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Re: Can I still depend on Debian?

On Mon, 2014-11-17 at 14:10 -0800, Rhy Thornton wrote:
> More concerning than that is that systemd won't be producing human 
> readable log files.  As a full time sysadmin, I'm reading log files all 
> day, and I have to wonder what the reasoning behind this is (to be fair, 
> I haven't really looked into it yet.  I'm busy with real work).

No, in the default install in Debian log files remain as they always
have.  So they will text, written to separate files.  You can of course
change this to whatever your favourite logging style is - and that
includes systemd binary logs.

In fact in the usual Debian fashion from the outside we seem to be
chaotically stumbling, but as always it is towards the best technical
solution (imho!).  And that solution appears to be (fingers crossed):

1.  Adopt the best init system as the default for jessie - which happens
    to be systemd.

2.  Arrange things so either systemd or SysV can be used for jessie. [0]

3.  Ignore the rest of the stuff that comes with systemd, bar udev
    and logind. [1] [2] [3]

4.  I don't understand why systemd would be important to desktop users,
    but regardless Debian is throwing those among them who would prefer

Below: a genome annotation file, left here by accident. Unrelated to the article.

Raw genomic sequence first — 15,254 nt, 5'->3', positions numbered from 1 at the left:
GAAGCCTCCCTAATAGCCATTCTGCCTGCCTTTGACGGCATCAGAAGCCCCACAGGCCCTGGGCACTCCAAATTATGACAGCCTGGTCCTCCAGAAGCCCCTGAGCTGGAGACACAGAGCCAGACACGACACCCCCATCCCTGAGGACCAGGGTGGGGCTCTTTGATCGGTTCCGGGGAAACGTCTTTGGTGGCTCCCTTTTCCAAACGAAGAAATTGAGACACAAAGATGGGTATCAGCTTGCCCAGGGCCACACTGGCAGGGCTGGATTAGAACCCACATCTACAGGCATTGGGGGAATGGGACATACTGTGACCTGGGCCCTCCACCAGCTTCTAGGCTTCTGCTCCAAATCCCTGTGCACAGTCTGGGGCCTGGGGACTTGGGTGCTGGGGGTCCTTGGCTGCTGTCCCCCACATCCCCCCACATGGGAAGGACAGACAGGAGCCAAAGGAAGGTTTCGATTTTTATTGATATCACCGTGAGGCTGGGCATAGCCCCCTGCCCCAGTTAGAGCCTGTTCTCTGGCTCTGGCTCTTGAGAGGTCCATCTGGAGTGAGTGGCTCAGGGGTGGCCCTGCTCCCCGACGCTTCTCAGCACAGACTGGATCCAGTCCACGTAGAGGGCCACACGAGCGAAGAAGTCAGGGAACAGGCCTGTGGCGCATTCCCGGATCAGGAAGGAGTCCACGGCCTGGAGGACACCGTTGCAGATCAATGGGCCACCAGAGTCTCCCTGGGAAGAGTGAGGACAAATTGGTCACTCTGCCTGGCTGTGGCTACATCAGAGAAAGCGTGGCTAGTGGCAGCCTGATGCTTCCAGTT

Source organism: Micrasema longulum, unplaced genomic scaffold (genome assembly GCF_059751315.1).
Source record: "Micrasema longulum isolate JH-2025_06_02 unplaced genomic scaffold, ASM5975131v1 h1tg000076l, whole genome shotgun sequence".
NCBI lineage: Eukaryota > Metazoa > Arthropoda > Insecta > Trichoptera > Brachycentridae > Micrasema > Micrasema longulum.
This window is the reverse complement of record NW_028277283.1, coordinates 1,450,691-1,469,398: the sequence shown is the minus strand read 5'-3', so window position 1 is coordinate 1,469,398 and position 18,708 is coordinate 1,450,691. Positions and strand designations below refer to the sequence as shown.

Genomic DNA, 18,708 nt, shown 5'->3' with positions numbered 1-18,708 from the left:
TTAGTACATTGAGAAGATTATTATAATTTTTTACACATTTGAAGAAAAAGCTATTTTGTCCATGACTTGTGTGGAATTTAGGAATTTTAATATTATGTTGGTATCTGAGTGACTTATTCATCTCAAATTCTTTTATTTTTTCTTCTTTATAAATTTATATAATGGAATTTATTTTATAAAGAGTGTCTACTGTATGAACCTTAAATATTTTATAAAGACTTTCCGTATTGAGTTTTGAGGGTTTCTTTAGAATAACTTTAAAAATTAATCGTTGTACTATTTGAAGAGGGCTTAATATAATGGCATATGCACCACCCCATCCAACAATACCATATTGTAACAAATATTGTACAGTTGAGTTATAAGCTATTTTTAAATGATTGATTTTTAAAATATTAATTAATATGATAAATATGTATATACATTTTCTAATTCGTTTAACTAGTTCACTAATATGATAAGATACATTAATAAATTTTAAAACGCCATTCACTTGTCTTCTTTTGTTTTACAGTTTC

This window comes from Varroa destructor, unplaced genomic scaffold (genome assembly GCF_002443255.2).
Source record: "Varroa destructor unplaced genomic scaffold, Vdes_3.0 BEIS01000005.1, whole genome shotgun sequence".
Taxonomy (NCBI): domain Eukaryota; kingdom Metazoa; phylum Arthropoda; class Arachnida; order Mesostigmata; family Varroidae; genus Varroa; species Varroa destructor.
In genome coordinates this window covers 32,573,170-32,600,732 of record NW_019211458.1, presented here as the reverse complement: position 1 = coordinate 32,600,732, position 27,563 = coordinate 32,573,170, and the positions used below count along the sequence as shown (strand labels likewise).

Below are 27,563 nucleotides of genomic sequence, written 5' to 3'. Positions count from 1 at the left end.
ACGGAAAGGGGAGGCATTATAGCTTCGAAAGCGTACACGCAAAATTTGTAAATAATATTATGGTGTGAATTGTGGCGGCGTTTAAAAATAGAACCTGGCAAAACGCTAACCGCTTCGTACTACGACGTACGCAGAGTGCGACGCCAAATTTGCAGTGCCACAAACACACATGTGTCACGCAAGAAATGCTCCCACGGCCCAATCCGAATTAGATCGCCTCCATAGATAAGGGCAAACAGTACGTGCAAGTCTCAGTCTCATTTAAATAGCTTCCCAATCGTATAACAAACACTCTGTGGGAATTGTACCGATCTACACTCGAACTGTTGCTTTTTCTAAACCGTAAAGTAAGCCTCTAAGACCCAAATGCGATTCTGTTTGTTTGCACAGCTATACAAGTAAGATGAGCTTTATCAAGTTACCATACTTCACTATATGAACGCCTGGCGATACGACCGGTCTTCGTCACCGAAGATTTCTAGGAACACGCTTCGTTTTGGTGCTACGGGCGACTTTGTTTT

not to use it a bone by no longer insisting Gnome is the default
    window manager for new installs.

All in all, I don't see how the transition could be done better.  I
rarely see that in other projects, but after decade or so of using it,
it is the standard I have come to expect of Debian.

On the other hand, I'm not so proud of the collateral damage we have
managed to inflict on ourselves in moving towards this point.  In fact
it's downright worrisome.  But them I'm a newcomer, some perhaps I'll
just have to get used to it.

[0] Allowing both SysV and systemd is the only sane way to go as systemd
    hasn't been deployed widely in production servers yet. This gives
    sysadmins one release cycle to suck it and see.  Forcing them to
    move to a new init system that ended up having unforeseen horrors
    without providing them a fall back position would be a disaster, for
    both them and Debian.  Needing the fallback seems unlikely of
    course, and if systemd proves to be as solid as it looks, I'd expect
    SysV to quietly fade away in stretch.

[1] Unfortunately, ignored doesn't mean not installed.  If the systemd
    packaging team had of seen fit to split all the stuff unused by
    default into separate package(s) I suspect they would removed some
    of the heat from the transition.  That would have made everyone’s 
    lives a little more peaceful, particularly their own.

[2] What isn't used is a surprisingly long list.  It's covered pretty
    well on systemd's Wikipedia page:  

[3] We will all get to play with the new goodies provided by systemd in
    jessie for a couple of years.  If the consensus is they are indeed
    better than they things they replace I'd expect to see them to
    become the default in stretch.

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